Andrew Sullivan asks an interesting question in today’s blog: “If Larry King and Elizabeth Taylor can get married ad infinitum, why can’t gays get married even once?” He has a valid point of course, in that there is no obvious moral argument that would elevate serial divorce among heterosexuals above homosexual monogamy. From most religious standards that I’m aware of, both are sinful. From the standpoint of utilitarianism, homosexual marriage, and thus theoretical monogamy, seems obviously preferable to homosexual philandering. So…why do we allow serial marriage among heterosexuals and no marriage among homosexuals? Well, marriage serves to confer public legitimacy to a union. The vast majority of the American public (the ones concentrated in the “red” areas of the familiar electoral maps) still finds homosexuality disturbing and immoral. Thus, to have the state give their blessing to a union they find morally objectionable would be something people those people naturally oppose. Most people also find divorce, especially multiple divorce and divorce involving couples with children, troubling–although not as troubling as homosexual union or as even troubling as they once found divorce. Once the institutions of heterosexual marriage and divorce-at-will are created, however, it becomes virtually impossible to preclude those people from re-marrying. That answers Sullivan’s question of why, at least partly. To the implied question–Is this distinction a good public policy? –I’d say no. While the state is inherently an instrument for enforcing the morality of its culture, it strikes me as dangerous to give it the power to decide which consenting adults can marry. While this opens a Pandora’s box of What Ifs, the least disturbing of which is polygamy, these each have to be dealt with independently. In what demonstrable way would the US be worse off by permitting homosexuals to marry? I honestly can’t think of one.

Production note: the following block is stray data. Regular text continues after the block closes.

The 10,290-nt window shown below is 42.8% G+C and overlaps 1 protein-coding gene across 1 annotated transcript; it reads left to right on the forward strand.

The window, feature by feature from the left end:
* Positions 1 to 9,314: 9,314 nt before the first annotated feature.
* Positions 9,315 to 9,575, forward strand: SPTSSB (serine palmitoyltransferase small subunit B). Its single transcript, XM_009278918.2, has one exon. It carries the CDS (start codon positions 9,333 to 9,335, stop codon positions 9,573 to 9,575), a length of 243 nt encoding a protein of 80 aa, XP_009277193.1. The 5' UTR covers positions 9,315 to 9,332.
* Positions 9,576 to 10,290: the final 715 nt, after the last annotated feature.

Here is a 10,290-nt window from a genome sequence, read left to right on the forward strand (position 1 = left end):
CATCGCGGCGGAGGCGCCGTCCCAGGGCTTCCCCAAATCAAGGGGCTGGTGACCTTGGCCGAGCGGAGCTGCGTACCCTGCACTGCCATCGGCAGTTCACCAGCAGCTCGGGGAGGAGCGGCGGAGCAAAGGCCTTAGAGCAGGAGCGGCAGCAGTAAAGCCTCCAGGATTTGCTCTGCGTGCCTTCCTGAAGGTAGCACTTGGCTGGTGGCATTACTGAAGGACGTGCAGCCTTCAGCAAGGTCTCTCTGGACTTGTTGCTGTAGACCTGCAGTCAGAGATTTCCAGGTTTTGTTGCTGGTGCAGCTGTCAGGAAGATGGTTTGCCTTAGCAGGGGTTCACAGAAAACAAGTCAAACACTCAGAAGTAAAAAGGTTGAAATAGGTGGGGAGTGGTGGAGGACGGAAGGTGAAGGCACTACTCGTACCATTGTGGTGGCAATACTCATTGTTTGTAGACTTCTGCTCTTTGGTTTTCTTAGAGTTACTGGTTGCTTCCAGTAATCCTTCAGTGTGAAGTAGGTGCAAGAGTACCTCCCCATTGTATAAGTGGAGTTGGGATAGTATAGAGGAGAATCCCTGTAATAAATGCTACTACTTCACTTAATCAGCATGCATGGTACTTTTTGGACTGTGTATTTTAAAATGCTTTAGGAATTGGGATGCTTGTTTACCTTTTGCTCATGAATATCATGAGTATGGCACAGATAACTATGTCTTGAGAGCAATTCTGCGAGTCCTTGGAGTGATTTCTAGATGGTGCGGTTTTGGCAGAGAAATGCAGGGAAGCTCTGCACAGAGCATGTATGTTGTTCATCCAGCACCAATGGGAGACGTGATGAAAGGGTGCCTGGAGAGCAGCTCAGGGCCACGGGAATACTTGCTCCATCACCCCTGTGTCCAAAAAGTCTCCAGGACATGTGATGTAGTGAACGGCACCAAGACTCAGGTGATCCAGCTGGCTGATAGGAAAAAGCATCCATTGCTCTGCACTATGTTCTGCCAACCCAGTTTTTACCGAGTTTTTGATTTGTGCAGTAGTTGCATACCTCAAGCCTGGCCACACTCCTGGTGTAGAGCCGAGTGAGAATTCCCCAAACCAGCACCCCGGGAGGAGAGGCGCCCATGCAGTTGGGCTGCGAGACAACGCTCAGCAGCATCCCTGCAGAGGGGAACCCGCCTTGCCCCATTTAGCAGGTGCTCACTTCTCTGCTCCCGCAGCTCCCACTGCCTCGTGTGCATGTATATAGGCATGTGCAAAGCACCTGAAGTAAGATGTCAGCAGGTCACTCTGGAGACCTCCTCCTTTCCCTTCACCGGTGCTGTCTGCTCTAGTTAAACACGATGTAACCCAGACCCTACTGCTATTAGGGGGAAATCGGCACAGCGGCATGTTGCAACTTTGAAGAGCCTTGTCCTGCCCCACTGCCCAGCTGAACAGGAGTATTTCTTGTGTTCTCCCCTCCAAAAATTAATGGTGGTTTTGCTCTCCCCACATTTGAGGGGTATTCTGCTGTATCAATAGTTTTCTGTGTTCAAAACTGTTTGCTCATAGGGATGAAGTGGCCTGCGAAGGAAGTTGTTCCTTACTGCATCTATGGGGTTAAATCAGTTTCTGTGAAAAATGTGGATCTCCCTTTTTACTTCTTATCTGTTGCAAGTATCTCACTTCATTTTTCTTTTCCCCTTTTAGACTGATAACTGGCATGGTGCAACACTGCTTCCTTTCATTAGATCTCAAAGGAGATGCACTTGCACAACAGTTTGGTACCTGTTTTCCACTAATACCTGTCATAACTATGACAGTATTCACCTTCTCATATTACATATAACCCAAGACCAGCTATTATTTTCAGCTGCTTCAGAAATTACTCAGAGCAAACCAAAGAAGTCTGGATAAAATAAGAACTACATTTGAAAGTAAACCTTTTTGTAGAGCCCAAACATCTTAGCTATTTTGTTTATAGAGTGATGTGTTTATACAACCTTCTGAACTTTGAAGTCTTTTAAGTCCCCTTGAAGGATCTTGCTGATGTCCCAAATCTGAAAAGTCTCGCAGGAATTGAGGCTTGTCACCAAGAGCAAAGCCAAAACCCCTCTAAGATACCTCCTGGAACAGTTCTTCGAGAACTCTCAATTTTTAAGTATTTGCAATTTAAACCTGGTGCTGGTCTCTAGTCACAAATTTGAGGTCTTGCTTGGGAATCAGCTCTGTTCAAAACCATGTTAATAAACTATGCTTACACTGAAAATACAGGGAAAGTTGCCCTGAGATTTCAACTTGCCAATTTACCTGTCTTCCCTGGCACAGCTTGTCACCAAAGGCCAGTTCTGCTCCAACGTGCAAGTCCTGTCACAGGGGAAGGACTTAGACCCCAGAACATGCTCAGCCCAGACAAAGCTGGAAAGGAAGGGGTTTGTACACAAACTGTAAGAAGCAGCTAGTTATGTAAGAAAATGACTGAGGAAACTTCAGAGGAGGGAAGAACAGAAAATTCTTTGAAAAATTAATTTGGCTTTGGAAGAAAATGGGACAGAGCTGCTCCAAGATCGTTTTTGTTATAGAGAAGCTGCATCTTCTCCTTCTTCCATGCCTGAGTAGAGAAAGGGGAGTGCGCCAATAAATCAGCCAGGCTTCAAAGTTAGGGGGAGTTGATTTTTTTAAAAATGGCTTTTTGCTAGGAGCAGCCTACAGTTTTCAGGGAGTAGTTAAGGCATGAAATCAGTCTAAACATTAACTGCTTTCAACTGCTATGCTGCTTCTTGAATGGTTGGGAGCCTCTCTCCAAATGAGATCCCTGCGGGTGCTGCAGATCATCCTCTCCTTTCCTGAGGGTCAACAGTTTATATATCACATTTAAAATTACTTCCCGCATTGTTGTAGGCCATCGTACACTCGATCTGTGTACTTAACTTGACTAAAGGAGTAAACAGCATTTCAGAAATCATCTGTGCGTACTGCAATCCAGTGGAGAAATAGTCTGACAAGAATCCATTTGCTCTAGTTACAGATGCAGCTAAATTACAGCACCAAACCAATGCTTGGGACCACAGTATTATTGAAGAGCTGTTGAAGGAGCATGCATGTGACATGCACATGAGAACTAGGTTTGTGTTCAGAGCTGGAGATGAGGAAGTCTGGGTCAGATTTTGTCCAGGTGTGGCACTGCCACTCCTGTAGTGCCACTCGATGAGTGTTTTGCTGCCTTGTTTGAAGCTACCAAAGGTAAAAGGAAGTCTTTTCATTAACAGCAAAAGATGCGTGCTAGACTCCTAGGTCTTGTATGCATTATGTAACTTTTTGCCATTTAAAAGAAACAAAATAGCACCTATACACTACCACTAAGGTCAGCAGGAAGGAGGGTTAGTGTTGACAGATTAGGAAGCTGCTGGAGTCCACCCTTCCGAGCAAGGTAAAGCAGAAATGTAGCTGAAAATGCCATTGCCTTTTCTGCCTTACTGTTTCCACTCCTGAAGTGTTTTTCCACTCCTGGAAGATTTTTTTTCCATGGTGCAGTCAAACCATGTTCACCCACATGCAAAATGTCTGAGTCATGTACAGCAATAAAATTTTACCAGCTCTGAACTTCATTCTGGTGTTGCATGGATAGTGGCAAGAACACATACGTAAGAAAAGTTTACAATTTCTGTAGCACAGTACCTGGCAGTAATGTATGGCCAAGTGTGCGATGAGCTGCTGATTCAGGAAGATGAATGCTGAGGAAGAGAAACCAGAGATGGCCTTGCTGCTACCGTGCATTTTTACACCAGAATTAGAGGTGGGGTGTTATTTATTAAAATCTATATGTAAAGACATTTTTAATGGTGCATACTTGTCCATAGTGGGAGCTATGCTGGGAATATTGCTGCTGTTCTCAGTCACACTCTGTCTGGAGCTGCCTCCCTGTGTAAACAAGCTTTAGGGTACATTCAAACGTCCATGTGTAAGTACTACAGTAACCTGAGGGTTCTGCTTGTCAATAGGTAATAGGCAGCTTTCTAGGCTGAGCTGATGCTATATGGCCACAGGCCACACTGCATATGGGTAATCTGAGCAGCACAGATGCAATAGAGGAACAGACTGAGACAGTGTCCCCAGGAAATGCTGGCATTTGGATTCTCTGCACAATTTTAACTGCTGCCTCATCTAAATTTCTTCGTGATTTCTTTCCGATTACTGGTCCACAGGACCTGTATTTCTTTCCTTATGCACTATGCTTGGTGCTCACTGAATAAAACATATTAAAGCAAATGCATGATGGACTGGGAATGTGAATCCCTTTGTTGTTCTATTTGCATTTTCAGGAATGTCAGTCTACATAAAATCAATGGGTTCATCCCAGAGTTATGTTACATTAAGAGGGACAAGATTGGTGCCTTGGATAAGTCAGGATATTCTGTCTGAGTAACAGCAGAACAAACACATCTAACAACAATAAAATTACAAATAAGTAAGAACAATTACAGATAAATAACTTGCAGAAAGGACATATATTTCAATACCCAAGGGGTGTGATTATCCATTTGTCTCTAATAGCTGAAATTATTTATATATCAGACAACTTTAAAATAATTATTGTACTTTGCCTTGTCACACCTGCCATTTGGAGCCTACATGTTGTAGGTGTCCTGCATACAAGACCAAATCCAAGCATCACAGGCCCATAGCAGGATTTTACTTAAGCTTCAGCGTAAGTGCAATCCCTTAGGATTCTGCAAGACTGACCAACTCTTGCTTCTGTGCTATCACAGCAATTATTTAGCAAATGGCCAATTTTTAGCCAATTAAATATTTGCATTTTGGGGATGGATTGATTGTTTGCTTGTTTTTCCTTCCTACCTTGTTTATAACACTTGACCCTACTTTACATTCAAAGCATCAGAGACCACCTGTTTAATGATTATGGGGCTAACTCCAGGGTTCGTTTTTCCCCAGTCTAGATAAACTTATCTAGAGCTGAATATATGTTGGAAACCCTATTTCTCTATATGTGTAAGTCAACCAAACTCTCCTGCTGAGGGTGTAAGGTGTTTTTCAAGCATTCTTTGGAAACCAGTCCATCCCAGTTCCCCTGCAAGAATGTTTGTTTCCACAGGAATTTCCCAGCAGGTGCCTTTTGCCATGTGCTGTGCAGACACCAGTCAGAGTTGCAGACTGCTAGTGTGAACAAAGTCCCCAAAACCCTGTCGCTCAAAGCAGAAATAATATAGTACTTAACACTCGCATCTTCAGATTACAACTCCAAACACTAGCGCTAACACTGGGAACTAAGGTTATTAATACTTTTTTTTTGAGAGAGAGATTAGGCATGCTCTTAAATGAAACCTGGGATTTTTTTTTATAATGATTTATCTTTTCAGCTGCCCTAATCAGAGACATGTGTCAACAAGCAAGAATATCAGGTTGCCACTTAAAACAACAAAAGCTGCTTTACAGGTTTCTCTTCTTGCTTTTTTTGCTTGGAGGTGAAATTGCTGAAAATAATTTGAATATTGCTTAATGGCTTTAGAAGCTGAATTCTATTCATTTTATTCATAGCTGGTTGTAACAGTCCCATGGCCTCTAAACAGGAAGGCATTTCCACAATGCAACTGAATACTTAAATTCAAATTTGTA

FILED UNDER: Law and the Courts
James Joyner
About James Joyner
James Joyner is Professor and Department Head of Security Studies at Marine Corps University's Command and Staff College and a nonresident senior fellow at the Scowcroft Center for Strategy and Security at the Atlantic Council. He's a former Army officer and Desert Storm vet. Views expressed here are his own. Follow James on Twitter @DrJJoyner.